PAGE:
VOLUNTEERS Media Team instructor

Social Media Designer

The Frank Duveneck Arts and Cultural Center, Covington. Call 859-4913942. Our youth media team is looking for volunteers to help with video production, in all areas, to assist with Saturday classes from 2 - 4 p.m.

Welcome House, Covington. Call 859-431-8717. We are looking for a volunteer that can help us make our Facebook page unique. This includes using FBML to create custom tabs on our Fan Page.

The Frank Duveneck Arts and Cultural Center, Covington. Call 859-4913942. Weeding and trimming curbside, caring for small courtyard, picking up trash, cleaning bathrooms and wood floors. Must be willing to undergo a background check.

Redwood Center, Fort Mitchell. Call 859-331-0880 . Volunteers will identify and report employment opportunities, matching pre-determined criteria, to submit to our Employment Specialist. This service provides valuable information to support qualified job seeking individuals with disabilities. Volunteers can perform this service in our computer lab, or from their home, a minimum of two hours a week.


Direct Mail Design Help

Welcome House, Covington. Call 859-431-8717. Volunteer is needed to help design holiday direct mail. The planning and designing takes place between Sept. and Nov. with a detailed statement of work decided on between the volunteer and Development Coordinator.

Leisure/Recreational Services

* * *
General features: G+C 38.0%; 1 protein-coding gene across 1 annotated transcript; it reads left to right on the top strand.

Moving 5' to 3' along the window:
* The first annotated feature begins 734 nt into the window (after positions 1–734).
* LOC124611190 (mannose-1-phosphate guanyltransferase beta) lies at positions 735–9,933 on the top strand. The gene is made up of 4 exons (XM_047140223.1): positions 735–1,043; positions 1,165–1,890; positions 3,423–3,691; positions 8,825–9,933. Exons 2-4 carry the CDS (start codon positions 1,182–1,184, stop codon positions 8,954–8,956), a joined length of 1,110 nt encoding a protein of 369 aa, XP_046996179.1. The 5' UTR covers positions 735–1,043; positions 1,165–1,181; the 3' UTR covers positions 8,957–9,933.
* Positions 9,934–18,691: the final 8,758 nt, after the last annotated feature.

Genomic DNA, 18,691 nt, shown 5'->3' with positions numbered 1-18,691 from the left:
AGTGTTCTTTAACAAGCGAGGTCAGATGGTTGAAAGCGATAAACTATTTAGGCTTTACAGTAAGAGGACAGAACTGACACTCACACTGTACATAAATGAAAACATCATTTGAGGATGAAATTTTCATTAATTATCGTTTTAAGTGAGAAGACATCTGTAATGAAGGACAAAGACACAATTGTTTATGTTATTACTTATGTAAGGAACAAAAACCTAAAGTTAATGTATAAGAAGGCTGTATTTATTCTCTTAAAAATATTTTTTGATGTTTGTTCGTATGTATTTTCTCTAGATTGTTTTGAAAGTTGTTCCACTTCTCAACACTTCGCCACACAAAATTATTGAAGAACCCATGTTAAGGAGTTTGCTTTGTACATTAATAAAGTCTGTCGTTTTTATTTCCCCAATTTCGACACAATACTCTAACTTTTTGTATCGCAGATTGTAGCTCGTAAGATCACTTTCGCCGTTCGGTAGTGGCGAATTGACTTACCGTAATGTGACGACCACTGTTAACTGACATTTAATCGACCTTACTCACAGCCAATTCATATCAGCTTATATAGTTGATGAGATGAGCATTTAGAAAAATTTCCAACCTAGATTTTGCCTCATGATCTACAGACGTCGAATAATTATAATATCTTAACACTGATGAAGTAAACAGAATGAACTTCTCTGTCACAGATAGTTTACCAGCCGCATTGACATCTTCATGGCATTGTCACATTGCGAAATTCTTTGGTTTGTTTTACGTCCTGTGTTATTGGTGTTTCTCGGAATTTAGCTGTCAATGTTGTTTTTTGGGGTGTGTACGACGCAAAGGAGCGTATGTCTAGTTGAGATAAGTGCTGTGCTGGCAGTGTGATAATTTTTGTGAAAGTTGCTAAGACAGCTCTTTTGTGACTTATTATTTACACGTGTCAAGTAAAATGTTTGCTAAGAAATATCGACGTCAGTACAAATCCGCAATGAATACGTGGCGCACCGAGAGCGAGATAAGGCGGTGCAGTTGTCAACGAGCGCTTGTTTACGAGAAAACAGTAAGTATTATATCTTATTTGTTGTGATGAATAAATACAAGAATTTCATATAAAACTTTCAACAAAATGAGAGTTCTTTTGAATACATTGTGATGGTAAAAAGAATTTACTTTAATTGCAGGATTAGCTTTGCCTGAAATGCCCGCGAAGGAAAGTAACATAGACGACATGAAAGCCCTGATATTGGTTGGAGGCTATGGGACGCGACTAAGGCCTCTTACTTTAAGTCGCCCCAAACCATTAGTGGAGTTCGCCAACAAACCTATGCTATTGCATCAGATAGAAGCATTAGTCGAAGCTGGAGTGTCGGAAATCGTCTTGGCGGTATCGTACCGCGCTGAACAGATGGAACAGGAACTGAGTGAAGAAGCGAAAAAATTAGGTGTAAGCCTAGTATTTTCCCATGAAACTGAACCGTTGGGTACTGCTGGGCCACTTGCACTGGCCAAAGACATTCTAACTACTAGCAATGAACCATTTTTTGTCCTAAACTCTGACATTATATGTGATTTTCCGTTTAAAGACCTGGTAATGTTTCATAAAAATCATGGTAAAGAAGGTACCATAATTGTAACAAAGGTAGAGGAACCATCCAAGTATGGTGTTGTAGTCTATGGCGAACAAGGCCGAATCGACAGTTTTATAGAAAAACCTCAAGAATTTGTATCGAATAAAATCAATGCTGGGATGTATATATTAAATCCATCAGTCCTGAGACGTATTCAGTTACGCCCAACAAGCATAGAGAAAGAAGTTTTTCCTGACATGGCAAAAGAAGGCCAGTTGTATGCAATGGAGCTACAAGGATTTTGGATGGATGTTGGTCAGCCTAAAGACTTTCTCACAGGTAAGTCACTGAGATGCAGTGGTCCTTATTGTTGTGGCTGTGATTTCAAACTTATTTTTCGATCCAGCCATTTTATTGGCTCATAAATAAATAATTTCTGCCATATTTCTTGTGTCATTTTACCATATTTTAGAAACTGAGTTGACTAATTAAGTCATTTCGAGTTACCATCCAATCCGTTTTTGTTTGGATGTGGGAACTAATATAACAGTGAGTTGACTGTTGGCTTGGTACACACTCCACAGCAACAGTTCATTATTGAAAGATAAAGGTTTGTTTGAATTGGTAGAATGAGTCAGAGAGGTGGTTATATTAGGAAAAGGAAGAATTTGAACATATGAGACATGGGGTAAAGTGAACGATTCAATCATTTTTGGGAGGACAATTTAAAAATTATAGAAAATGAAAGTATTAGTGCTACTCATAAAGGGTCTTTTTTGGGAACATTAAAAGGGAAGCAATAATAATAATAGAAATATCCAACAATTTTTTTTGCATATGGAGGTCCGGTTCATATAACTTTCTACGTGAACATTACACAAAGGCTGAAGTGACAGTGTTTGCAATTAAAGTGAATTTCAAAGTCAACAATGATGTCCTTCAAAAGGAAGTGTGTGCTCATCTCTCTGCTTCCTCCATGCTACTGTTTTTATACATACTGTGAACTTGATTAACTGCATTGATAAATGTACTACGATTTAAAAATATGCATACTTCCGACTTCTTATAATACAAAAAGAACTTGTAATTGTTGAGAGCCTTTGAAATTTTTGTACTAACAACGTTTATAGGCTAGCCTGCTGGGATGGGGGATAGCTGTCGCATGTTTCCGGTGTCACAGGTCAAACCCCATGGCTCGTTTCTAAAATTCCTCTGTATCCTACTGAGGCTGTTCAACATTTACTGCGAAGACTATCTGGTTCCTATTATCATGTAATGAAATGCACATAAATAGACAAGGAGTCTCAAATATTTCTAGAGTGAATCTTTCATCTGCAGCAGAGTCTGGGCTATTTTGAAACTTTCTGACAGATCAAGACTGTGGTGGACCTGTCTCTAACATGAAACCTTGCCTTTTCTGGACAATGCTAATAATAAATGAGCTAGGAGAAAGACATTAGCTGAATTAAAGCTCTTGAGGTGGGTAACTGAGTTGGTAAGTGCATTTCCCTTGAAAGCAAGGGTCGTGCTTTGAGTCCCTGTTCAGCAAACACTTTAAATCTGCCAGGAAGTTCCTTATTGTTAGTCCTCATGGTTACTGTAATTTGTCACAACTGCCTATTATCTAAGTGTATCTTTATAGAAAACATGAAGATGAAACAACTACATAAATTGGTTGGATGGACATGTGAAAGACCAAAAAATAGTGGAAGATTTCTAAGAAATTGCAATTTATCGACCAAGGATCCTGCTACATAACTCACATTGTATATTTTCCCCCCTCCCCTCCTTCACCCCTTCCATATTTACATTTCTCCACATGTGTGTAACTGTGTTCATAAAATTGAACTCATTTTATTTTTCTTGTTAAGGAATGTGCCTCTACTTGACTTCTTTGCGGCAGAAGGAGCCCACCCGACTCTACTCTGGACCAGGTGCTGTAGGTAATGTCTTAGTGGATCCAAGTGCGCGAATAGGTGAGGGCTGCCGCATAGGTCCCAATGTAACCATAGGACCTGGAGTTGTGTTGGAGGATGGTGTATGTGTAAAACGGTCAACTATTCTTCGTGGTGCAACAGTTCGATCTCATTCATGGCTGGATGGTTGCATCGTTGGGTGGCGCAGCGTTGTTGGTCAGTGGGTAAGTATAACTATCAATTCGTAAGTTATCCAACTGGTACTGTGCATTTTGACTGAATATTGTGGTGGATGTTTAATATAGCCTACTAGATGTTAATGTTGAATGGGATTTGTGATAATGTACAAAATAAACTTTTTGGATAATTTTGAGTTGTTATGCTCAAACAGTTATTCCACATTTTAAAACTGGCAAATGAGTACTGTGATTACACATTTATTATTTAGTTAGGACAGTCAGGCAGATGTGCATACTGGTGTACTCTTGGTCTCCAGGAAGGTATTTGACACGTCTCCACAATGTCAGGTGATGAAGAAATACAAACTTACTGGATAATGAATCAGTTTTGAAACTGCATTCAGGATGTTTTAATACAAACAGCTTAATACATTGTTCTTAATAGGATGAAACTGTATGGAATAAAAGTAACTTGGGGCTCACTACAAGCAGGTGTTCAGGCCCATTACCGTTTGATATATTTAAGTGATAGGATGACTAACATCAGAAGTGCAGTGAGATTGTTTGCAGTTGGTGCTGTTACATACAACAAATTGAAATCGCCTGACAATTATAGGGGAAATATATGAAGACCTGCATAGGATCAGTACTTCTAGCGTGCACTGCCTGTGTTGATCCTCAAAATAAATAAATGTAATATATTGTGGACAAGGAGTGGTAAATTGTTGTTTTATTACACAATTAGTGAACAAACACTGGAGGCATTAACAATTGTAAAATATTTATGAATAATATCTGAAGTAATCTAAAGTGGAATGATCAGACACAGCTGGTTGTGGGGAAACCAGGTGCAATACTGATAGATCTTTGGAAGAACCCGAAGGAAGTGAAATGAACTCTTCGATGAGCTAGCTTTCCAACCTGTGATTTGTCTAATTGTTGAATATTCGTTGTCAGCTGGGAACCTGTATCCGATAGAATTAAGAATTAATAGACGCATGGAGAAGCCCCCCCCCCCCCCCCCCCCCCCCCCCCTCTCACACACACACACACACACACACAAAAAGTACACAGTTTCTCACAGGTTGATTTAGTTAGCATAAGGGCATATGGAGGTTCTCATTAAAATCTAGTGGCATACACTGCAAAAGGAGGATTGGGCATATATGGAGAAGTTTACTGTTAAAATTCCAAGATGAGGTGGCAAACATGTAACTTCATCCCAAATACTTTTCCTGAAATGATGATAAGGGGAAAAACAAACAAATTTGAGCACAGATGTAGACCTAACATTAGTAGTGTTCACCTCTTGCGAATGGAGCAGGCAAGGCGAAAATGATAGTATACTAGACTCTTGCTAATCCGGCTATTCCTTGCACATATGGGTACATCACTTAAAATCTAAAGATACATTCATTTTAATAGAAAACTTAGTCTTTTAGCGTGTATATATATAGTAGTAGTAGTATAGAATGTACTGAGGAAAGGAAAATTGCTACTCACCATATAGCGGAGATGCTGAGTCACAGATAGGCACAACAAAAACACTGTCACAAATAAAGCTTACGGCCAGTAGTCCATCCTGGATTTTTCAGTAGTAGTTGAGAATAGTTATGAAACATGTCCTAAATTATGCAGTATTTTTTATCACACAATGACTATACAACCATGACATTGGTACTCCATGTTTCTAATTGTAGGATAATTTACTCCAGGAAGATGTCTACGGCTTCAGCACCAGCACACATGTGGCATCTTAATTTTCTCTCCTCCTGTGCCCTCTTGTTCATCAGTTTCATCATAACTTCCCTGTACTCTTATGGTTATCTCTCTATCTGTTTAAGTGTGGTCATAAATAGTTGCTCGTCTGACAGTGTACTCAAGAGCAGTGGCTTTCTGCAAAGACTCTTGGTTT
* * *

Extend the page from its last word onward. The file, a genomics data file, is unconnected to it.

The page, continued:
Clovernook Center for the Blind and Visually Impaired, Cincinnati. Call 513-728-6261. As a Recreation Assistant, you serve as a sighted guide for a consumer with a visual impairment on outings and activities help in other ways that enable the consumer to more fully participate in the activity/community. One-to-One: As a â&#x20AC;&#x153;Friendly Visitorâ&#x20AC;?, you build a one-to-one relationship with a consumer who is visually impaired. Personal Reading: As a Personal Reader, you assist the consumer who is visually impaired with printed materials such as reading mail, writing letters and or labeling household items. Proofreading: As a Copyholder working in the Transcription Department, you literally help thousands of people by assisting in the production of Braille materials by reading printed materials with an employee who is visually impaired. The employee works as a proofreader who is reading the Braille copy. Log errors that are identified. NO knowledge of Braille is necessary. Personal Assistance: As a Personal Assistant, help the consumer who is visually impaired with shopping for groceries, clothes and other household items. Transportation: Drive consumers with visual impairments on a variety of trips. Youth Services: As a Youth Development Assistant, serve as a sighted guide for a young consumer with a visual impairment on outings and activities so as to enable the consumer to more fully participate in the activity. Administrative/Clerical Assistance: Activities include but are not limited to filing, data entry, office organization, phone surveys, labeling, copying, collating and preparing mailings. Typically involves a regularly scheduled time weekly or biweekly.